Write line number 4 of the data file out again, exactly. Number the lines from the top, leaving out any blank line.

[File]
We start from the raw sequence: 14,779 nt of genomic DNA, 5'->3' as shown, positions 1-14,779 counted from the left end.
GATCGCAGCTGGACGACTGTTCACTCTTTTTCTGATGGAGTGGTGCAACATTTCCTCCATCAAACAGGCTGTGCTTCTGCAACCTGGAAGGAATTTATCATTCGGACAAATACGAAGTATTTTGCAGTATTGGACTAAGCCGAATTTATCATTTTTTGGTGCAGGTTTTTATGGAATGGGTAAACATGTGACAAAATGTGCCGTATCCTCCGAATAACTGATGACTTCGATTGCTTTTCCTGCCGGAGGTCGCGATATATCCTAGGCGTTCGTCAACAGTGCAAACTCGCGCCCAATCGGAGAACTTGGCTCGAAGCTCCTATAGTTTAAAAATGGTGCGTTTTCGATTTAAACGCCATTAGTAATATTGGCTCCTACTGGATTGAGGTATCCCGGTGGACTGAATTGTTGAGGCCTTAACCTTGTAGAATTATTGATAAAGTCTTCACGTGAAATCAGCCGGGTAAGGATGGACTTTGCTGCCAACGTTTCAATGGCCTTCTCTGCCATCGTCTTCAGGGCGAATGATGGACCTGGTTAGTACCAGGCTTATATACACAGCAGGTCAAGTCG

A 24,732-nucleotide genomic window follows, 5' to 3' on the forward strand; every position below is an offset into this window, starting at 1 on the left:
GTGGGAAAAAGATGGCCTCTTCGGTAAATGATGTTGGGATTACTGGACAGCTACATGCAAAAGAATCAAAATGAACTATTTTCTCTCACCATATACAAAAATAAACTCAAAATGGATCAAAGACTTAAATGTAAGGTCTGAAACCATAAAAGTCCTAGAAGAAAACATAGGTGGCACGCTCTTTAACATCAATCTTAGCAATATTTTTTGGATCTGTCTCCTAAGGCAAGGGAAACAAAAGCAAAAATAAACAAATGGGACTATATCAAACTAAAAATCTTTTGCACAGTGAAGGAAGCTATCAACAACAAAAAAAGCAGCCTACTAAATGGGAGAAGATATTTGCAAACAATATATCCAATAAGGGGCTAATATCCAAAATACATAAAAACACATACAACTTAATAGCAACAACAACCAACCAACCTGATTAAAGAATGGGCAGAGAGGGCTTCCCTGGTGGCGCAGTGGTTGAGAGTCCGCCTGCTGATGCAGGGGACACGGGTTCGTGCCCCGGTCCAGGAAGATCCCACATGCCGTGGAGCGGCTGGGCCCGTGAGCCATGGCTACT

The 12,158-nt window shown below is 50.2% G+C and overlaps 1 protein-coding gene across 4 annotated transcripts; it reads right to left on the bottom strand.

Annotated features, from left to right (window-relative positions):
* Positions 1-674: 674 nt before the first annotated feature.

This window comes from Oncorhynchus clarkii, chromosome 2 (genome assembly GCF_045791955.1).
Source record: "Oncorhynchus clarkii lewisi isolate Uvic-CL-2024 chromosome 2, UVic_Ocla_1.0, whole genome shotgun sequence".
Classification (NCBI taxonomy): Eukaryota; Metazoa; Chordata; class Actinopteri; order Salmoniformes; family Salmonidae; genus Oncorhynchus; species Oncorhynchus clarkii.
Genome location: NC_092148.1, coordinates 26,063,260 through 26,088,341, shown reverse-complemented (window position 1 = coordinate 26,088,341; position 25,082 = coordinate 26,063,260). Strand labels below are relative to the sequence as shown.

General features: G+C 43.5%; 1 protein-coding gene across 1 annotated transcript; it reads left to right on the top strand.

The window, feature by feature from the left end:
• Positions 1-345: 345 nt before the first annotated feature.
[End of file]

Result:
GTGGGAAAAAGATGGCCTCTTCGGTAAATGATGTTGGGATTACTGGACAGCTACATGCAAAAGAATCAAAATGAACTATTTTCTCTCACCATATACAAAAATAAACTCAAAATGGATCAAAGACTTAAATGTAAGGTCTGAAACCATAAAAGTCCTAGAAGAAAACATAGGTGGCACGCTCTTTAACATCAATCTTAGCAATATTTTTTGGATCTGTCTCCTAAGGCAAGGGAAACAAAAGCAAAAATAAACAAATGGGACTATATCAAACTAAAAATCTTTTGCACAGTGAAGGAAGCTATCAACAACAAAAAAAGCAGCCTACTAAATGGGAGAAGATATTTGCAAACAATATATCCAATAAGGGGCTAATATCCAAAATACATAAAAACACATACAACTTAATAGCAACAACAACCAACCAACCTGATTAAAGAATGGGCAGAGAGGGCTTCCCTGGTGGCGCAGTGGTTGAGAGTCCGCCTGCTGATGCAGGGGACACGGGTTCGTGCCCCGGTCCAGGAAGATCCCACATGCCGTGGAGCGGCTGGGCCCGTGAGCCATGGCTACT